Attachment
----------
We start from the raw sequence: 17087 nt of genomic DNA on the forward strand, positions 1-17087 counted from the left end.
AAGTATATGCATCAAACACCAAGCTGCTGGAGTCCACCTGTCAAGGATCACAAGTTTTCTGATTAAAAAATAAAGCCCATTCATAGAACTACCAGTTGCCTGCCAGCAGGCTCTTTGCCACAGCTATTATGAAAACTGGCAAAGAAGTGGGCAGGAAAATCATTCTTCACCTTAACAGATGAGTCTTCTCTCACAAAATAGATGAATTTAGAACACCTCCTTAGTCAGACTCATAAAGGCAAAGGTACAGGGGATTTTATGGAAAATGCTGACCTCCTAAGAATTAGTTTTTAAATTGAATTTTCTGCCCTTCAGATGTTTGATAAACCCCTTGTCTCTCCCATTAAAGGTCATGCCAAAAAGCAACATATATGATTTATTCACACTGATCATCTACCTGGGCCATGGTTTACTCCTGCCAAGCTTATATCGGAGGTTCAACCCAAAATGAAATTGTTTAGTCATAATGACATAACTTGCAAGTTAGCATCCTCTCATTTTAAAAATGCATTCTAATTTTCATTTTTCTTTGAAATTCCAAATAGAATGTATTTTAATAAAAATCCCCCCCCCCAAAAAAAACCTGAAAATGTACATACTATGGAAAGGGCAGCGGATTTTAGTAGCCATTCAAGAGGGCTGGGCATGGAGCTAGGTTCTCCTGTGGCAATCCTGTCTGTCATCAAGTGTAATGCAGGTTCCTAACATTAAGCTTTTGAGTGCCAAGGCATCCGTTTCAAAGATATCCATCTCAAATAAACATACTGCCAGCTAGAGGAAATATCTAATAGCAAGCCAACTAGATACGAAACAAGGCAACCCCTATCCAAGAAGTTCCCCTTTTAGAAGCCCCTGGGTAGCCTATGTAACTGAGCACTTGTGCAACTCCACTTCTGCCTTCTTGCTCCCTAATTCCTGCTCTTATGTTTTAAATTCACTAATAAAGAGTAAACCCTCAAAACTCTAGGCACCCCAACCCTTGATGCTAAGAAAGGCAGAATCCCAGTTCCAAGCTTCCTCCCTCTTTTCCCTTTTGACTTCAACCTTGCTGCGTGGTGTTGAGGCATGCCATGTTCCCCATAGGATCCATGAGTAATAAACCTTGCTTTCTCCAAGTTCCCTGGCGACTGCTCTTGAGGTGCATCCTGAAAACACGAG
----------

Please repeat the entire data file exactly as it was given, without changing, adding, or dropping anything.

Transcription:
We start from the raw sequence: 17087 nt of genomic DNA on the forward strand, positions 1-17087 counted from the left end.
AAGTATATGCATCAAACACCAAGCTGCTGGAGTCCACCTGTCAAGGATCACAAGTTTTCTGATTAAAAAATAAAGCCCATTCATAGAACTACCAGTTGCCTGCCAGCAGGCTCTTTGCCACAGCTATTATGAAAACTGGCAAAGAAGTGGGCAGGAAAATCATTCTTCACCTTAACAGATGAGTCTTCTCTCACAAAATAGATGAATTTAGAACACCTCCTTAGTCAGACTCATAAAGGCAAAGGTACAGGGGATTTTATGGAAAATGCTGACCTCCTAAGAATTAGTTTTTAAATTGAATTTTCTGCCCTTCAGATGTTTGATAAACCCCTTGTCTCTCCCATTAAAGGTCATGCCAAAAAGCAACATATATGATTTATTCACACTGATCATCTACCTGGGCCATGGTTTACTCCTGCCAAGCTTATATCGGAGGTTCAACCCAAAATGAAATTGTTTAGTCATAATGACATAACTTGCAAGTTAGCATCCTCTCATTTTAAAAATGCATTCTAATTTTCATTTTTCTTTGAAATTCCAAATAGAATGTATTTTAATAAAAATCCCCCCCCCCAAAAAAAACCTGAAAATGTACATACTATGGAAAGGGCAGCGGATTTTAGTAGCCATTCAAGAGGGCTGGGCATGGAGCTAGGTTCTCCTGTGGCAATCCTGTCTGTCATCAAGTGTAATGCAGGTTCCTAACATTAAGCTTTTGAGTGCCAAGGCATCCGTTTCAAAGATATCCATCTCAAATAAACATACTGCCAGCTAGAGGAAATATCTAATAGCAAGCCAACTAGATACGAAACAAGGCAACCCCTATCCAAGAAGTTCCCCTTTTAGAAGCCCCTGGGTAGCCTATGTAACTGAGCACTTGTGCAACTCCACTTCTGCCTTCTTGCTCCCTAATTCCTGCTCTTATGTTTTAAATTCACTAATAAAGAGTAAACCCTCAAAACTCTAGGCACCCCAACCCTTGATGCTAAGAAAGGCAGAATCCCAGTTCCAAGCTTCCTCCCTCTTTTCCCTTTTGACTTCAACCTTGCTGCGTGGTGTTGAGGCATGCCATGTTCCCCATAGGATCCATGAGTAATAAACCTTGCTTTCTCCAAGTTCCCTGGCGACTGCTCTTGAGGTGCATCCTGAAAACACGAG